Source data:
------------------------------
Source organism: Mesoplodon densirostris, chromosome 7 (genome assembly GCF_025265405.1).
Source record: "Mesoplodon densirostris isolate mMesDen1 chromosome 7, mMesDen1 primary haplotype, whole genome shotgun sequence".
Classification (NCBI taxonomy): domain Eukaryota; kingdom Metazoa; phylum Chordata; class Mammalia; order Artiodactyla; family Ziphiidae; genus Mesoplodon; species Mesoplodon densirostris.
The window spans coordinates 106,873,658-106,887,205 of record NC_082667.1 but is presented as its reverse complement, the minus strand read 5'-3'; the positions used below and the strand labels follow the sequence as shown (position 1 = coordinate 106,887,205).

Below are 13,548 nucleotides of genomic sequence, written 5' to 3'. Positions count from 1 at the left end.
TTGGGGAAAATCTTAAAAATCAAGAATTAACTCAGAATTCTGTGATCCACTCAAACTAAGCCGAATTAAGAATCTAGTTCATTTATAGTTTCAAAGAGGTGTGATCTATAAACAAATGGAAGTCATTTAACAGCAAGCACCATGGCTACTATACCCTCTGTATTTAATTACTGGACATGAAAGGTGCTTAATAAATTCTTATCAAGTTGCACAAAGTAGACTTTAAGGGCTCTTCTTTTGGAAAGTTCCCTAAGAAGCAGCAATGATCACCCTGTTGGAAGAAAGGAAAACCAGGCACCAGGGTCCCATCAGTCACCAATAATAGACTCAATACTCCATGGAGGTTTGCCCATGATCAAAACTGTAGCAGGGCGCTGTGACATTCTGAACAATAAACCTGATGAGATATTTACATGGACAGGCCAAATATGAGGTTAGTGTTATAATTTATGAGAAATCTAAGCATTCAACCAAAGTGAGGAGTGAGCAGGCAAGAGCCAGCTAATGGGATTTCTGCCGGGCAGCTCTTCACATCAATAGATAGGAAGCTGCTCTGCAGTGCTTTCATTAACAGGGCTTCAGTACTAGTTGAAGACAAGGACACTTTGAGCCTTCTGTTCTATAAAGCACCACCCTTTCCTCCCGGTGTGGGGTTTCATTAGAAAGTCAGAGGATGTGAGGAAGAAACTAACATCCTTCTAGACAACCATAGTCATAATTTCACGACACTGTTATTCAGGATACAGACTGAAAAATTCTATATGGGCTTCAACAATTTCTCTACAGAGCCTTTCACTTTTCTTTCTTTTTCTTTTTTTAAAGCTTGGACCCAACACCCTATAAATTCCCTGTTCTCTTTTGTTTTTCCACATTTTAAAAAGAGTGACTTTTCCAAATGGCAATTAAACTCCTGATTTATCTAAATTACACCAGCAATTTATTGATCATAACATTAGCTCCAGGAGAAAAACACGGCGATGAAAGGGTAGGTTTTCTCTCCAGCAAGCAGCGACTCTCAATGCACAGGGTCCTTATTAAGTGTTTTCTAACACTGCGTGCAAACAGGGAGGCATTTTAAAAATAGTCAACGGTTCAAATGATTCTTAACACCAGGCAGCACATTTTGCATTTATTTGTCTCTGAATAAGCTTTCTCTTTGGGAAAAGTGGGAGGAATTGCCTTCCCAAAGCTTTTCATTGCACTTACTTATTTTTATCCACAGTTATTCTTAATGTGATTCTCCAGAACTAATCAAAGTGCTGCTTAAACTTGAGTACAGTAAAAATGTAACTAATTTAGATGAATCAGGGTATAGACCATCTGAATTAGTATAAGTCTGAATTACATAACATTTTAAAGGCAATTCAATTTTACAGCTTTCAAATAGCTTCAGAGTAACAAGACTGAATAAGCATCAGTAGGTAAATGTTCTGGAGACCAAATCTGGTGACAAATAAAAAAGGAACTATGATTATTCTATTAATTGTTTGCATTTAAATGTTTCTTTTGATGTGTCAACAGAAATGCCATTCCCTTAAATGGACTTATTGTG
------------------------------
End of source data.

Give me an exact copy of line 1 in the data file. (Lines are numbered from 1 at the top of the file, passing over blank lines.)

Source organism: Mesoplodon densirostris, chromosome 7 (genome assembly GCF_025265405.1).